Bun Yom, Leader of the Cambodian Freedom Fighters will be at Borders Books in Redmond Town Center for his first presentation/discussion and signing for his new book.  Tomorrow I’m Dead, the only known first-person account of the Cambodian Freedom Fighter’s heroic liberation of slaves from the Khmer Rouge Killing Fields.

Bun (pronounced “boon”) Yom will tell his first-hand story of being captured by the Pol Pot’s Khmer Rouge at 14-years-old, the deplorable conditions while he worked as a Killing Field slave, his escape into the Cambodian jungle, and his training to be a Freedom Fighter.  Bun then used his wisdom, courage and unprecedented compassion to rescued thousands of Cambodian people and rise to become the Cambodian Freedom Army’s greatest soldier. An unmatched tale of suffering, courage and heroism.  This is his story.

Bun has a special message for kids to help them appreciate the lives and freedom we all enjoy every day.

Excerpt from “Tomorrow I’m Dead”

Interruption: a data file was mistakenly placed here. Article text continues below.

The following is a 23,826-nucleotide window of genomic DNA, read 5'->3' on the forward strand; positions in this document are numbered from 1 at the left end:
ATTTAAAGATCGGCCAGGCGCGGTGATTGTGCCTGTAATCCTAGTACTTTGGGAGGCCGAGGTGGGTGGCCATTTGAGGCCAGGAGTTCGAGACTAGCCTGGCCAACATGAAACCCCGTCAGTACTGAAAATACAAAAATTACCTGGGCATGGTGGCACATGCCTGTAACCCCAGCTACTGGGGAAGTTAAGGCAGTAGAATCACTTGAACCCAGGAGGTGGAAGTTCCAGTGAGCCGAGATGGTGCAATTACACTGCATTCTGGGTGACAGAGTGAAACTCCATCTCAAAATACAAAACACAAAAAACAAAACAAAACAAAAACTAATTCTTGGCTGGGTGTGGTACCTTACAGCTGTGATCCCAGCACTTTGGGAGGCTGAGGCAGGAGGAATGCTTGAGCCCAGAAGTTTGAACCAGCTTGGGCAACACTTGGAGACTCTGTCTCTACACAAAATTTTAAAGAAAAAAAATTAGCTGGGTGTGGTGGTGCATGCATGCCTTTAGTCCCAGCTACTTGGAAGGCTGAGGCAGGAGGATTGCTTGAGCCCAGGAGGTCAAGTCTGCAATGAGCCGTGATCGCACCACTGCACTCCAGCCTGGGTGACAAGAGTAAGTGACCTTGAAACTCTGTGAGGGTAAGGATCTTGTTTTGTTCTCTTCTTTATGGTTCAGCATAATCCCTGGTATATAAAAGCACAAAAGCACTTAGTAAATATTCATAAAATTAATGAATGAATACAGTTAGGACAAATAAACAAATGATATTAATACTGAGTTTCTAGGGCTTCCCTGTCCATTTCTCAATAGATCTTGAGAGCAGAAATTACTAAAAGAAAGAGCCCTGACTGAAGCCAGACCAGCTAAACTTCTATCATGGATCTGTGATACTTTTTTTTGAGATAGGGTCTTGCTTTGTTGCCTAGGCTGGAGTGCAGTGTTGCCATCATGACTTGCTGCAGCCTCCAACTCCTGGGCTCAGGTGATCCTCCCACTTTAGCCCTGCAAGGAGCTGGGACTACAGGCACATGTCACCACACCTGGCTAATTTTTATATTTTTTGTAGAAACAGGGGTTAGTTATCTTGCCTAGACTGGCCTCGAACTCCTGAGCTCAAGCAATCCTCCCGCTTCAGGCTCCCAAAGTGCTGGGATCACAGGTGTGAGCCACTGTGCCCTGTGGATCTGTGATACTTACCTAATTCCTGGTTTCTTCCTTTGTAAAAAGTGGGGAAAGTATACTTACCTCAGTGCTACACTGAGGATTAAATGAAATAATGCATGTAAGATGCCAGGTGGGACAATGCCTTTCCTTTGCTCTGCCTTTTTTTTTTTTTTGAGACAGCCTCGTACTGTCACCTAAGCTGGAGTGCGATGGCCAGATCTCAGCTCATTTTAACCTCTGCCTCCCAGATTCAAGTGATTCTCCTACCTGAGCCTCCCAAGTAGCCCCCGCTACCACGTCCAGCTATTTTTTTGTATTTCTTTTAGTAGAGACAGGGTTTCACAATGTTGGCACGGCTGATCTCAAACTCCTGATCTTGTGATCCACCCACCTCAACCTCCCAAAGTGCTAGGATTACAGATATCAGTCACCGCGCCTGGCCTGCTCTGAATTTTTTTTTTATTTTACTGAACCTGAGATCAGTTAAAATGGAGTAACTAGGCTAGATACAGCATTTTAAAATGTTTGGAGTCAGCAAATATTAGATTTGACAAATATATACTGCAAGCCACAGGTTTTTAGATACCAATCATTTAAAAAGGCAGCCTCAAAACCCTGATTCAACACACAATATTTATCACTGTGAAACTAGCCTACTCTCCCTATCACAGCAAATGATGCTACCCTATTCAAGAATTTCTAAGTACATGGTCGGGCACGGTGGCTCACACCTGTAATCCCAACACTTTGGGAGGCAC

About 4:30 a.m., ten of us went to try to find more people hiding in the jungle. I found a lot of dead people but some were still alive. We found a baby crying, wandering around by himself. We found whole families that had been killed together lying near their houses. The city was empty. We looked in every room, every corner, inside and outside the houses. We made a sweep of the city, all in a line and saw many dead. We knew which way they had been running by which way their bodies faced.

We saw some people running across the field again, so we watched which way they went. There were about a hundred of them. We went out and tried to stop them. They were afraid of us, so we ran out in front of them and said, “Don’t worry; we are good people. We won’t hurt you. Look at our uniforms. We are the Cambodia Freedom Army. We know that the Khmer Rouge came to hurt people. Don’t run; you are safe now.” I said, “I will drop my gun, so you will believe me. Sit down with us.” All of them came out. It was hard to recognize them as people, they were so skinny and ragged. I talked with one older lady. She told me her story and we cried together. I hugged her and cried really hard. All I could feel in my arms was skin and bones. I called her “Mom.” The lady told me how the Khmer Rouge came in and started killing people in the city, so they ran to the jungle. They were scared and ate anything they could find.

For more information contact: Bill Chandler, 509-312-9455, contact@andantepublishing.com

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